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    Citigroup Inc looks to reopen its New York headquarters to a small number of employees as soon as July, with workers returning to London offices even earlier, Chief Executive Officer Michael Corbat told Bloomberg News in an interview https://www.bloomberg.com/news/articles/2020-05-28/citi-s-corbat-maps-out-june-july-reopening-amid-commuting-fear. Corbat said on Thursday the return will be "granular, site-by-site and within those sites, job-by-job", adding that July is a tentative target for returning about 5% of about 12,000 employees at Citigroup's main building in Manhattan's Tribeca neighborhood. Staff returning to work will begin next month at the Canary Wharf complex in London, he added.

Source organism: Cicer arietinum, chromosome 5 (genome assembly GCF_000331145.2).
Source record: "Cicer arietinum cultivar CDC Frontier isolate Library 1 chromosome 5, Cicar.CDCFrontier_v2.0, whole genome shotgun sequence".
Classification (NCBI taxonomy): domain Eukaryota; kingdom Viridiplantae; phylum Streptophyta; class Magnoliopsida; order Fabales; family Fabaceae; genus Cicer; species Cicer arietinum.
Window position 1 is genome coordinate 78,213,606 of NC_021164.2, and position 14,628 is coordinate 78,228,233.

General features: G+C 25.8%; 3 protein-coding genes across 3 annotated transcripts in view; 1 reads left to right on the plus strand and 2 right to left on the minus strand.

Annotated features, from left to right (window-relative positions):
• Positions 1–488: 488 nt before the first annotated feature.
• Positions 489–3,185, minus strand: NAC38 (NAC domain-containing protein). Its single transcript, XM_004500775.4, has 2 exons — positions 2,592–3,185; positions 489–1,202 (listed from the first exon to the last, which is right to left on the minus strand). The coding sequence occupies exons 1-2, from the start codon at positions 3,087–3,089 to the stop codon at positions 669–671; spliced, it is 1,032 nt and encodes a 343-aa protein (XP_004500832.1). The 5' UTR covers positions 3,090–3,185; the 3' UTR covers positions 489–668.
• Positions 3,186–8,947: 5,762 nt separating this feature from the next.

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    Bloomberg